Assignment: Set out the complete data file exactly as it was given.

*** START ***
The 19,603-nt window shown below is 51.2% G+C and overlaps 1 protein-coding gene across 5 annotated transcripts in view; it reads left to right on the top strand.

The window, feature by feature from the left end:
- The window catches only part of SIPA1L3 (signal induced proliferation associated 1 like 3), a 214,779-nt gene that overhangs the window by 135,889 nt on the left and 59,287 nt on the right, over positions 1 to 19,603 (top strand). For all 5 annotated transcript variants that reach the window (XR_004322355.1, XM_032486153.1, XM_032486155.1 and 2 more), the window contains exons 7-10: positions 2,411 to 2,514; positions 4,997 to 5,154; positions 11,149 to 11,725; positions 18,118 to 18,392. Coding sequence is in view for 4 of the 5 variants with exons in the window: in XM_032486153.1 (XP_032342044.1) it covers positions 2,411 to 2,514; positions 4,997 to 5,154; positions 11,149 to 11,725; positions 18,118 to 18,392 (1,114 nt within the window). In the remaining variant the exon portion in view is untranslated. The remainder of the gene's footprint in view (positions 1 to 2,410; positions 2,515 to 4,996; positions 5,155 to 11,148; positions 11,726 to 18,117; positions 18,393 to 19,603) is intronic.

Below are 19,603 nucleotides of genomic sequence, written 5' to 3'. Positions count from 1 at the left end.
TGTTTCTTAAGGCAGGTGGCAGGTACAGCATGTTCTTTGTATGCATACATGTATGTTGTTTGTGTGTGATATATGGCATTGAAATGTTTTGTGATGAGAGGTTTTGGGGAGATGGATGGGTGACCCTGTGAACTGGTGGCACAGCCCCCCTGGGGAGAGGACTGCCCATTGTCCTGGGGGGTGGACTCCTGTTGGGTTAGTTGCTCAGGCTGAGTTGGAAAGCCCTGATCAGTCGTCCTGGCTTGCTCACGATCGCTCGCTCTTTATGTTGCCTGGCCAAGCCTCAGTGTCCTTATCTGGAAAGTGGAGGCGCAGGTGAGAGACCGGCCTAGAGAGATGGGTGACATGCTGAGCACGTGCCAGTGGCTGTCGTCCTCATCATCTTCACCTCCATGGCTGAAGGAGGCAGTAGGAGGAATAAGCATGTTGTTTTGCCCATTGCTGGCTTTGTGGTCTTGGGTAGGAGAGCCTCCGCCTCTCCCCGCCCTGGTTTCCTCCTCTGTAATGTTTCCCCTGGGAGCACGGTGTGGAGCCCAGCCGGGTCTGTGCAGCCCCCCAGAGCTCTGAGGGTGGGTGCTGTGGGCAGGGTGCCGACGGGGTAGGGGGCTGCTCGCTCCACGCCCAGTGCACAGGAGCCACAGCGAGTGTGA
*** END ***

The 19,603-nt window shown below is 51.2% G+C and overlaps 1 protein-coding gene across 5 annotated transcripts in view; it reads left to right on the top strand.

The window, feature by feature from the left end:
- The window catches only part of SIPA1L3 (signal induced proliferation associated 1 like 3), a 214,779-nt gene that overhangs the window by 135,889 nt on the left and 59,287 nt on the right, over positions 1 to 19,603 (top strand). For all 5 annotated transcript variants that reach the window (XR_004322355.1, XM_032486153.1, XM_032486155.1 and 2 more), the window contains exons 7-10: positions 2,411 to 2,514; positions 4,997 to 5,154; positions 11,149 to 11,725; positions 18,118 to 18,392. Coding sequence is in view for 4 of the 5 variants with exons in the window: in XM_032486153.1 (XP_032342044.1) it covers positions 2,411 to 2,514; positions 4,997 to 5,154; positions 11,149 to 11,725; positions 18,118 to 18,392 (1,114 nt within the window). In the remaining variant the exon portion in view is untranslated. The remainder of the gene's footprint in view (positions 1 to 2,410; positions 2,515 to 4,996; positions 5,155 to 11,148; positions 11,726 to 18,117; positions 18,393 to 19,603) is intronic.

Below are 19,603 nucleotides of genomic sequence, written 5' to 3'. Positions count from 1 at the left end.
TGTTTCTTAAGGCAGGTGGCAGGTACAGCATGTTCTTTGTATGCATACATGTATGTTGTTTGTGTGTGATATATGGCATTGAAATGTTTTGTGATGAGAGGTTTTGGGGAGATGGATGGGTGACCCTGTGAACTGGTGGCACAGCCCCCCTGGGGAGAGGACTGCCCATTGTCCTGGGGGGTGGACTCCTGTTGGGTTAGTTGCTCAGGCTGAGTTGGAAAGCCCTGATCAGTCGTCCTGGCTTGCTCACGATCGCTCGCTCTTTATGTTGCCTGGCCAAGCCTCAGTGTCCTTATCTGGAAAGTGGAGGCGCAGGTGAGAGACCGGCCTAGAGAGATGGGTGACATGCTGAGCACGTGCCAGTGGCTGTCGTCCTCATCATCTTCACCTCCATGGCTGAAGGAGGCAGTAGGAGGAATAAGCATGTTGTTTTGCCCATTGCTGGCTTTGTGGTCTTGGGTAGGAGAGCCTCCGCCTCTCCCCGCCCTGGTTTCCTCCTCTGTAATGTTTCCCCTGGGAGCACGGTGTGGAGCCCAGCCGGGTCTGTGCAGCCCCCCAGAGCTCTGAGGGTGGGTGCTGTGGGCAGGGTGCCGACGGGGTAGGGGGCTGCTCGCTCCACGCCCAGTGCACAGGAGCCACAGCGAGTGTGA